Parsley is an herb native to Southern Europe that is easy to grow. Like other herbs, it requires well drained soil that receives six hours of full sun. It is actually a biennial plant in our area and, if left all winter, it will flower at the beginning of its second year and set seeds and then die. Rather than cutting it back, most gardeners simply set out new plants each year as it is a fast grower.
There are two types of parsley with distinctive appearances. Most people are familiar with the curly leaf as it is popular in grocery stores and sold as a garnish. Its added bonus is that it can be grown as an 8 inch tall lush dark green border or edging in flower and kitchen garden beds. The preferred culinary parsley herb is the Italian flat leafed variety. It is considered more flavorful and its growth habit is 2-3 feet tall. Both plants can be purchased and planted in either early spring or fall. If using seeds, a warm-water soaking will speed germination as some consider it hard to sprout.
Parsley is also a larval host plant for the black swallowtail butterfly so take care of the black green and yellow striped caterpillar munching on the leaves. Harvest your herbs early in the morning after the dew has dried, taking only what you need for fresh as the leaves wait better on the plant. Regular pruning will increase production.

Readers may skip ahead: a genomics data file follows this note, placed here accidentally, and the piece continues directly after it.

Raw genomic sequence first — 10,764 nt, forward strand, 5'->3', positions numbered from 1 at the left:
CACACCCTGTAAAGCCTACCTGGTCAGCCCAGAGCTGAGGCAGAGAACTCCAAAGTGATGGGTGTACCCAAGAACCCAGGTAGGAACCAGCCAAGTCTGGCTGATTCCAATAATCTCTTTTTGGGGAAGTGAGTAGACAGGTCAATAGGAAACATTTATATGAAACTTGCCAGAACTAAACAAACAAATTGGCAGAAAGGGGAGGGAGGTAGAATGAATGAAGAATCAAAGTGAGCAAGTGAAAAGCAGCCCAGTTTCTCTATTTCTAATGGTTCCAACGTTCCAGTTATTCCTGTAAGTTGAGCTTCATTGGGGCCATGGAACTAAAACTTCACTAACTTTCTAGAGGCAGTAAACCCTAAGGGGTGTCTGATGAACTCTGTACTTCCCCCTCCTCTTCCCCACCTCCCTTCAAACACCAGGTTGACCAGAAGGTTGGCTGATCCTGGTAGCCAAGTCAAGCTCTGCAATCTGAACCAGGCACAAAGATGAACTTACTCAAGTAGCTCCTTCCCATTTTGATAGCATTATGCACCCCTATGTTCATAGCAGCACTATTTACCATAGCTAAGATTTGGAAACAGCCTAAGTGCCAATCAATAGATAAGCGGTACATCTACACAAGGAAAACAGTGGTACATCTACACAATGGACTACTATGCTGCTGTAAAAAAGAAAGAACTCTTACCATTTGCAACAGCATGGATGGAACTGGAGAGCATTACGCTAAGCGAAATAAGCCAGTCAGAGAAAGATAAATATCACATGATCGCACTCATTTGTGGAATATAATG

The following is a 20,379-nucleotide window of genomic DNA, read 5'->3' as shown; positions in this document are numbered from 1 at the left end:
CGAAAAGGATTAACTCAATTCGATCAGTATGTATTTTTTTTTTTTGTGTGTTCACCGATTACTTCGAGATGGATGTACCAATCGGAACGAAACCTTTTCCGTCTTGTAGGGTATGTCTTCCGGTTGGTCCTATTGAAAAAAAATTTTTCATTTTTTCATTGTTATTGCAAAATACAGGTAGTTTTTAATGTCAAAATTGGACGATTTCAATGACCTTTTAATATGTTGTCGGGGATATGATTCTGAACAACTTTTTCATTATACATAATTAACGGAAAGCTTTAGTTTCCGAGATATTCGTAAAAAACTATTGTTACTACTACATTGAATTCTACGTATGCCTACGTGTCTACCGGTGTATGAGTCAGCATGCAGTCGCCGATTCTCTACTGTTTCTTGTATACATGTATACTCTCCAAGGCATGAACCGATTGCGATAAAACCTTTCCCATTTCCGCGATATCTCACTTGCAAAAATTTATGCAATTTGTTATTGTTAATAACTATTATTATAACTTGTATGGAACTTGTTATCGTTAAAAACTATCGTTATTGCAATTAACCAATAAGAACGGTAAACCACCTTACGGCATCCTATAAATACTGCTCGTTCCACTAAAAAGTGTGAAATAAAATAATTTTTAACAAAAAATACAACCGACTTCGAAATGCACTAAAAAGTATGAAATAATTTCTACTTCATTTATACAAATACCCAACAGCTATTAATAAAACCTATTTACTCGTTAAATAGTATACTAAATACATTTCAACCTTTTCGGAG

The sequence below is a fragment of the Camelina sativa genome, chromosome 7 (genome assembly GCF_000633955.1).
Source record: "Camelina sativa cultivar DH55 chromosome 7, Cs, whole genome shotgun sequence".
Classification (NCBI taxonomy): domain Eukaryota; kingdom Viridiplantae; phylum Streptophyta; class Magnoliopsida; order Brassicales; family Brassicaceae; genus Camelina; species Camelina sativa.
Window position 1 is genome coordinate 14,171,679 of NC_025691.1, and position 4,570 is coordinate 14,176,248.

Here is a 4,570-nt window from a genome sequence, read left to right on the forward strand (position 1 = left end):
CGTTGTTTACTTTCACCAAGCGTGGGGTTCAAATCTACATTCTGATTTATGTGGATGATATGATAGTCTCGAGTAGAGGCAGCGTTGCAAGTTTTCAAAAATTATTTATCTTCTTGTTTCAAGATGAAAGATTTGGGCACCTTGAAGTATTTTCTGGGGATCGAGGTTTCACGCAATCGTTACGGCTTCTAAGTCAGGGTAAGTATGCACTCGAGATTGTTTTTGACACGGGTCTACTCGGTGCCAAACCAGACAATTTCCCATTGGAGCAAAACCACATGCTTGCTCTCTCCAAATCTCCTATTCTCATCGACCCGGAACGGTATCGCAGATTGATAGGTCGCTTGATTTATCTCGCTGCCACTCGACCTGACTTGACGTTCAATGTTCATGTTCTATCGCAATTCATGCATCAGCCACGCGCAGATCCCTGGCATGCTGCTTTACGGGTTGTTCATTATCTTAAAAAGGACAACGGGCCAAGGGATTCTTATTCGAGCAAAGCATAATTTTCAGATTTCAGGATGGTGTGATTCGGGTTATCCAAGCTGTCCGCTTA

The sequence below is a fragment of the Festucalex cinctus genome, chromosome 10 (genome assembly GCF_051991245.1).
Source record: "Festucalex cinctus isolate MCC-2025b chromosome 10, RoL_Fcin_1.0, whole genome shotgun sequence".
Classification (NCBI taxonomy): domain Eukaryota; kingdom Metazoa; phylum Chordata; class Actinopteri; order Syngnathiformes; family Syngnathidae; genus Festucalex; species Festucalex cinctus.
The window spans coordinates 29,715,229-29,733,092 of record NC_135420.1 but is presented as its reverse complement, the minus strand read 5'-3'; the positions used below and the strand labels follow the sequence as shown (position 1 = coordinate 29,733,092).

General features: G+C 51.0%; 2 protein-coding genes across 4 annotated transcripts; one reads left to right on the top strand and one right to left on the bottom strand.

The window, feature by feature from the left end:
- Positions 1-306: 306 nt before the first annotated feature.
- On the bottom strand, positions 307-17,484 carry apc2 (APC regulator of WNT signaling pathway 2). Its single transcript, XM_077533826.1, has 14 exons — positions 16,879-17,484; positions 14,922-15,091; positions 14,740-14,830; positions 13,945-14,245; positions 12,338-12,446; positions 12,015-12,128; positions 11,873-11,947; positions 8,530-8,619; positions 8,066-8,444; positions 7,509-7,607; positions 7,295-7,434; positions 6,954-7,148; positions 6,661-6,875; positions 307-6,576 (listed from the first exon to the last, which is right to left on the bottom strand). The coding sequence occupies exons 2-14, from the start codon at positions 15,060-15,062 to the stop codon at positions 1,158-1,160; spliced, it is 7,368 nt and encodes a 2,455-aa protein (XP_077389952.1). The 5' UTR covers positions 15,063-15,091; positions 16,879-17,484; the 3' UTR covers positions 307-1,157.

Parsley is high in Vitamins A, B and C and a rich source of iron. Add to your salads, pasta dishes or make into jellies and soups. It is used as a palate cleanser between meals and as a natural breath freshener.
Many cooks will make green butter, considered a delicacy. Combine two cups of finely snipped parsley with one stick of softened butter and add one Tablespoon fresh lemon juice. Spread on anything that would use butter: bread, corn, potatoes, eggs, and biscuits. Enjoy!
Inez Denson, former Smith County Master Gardner
Texas A&M AgriLife Extension Service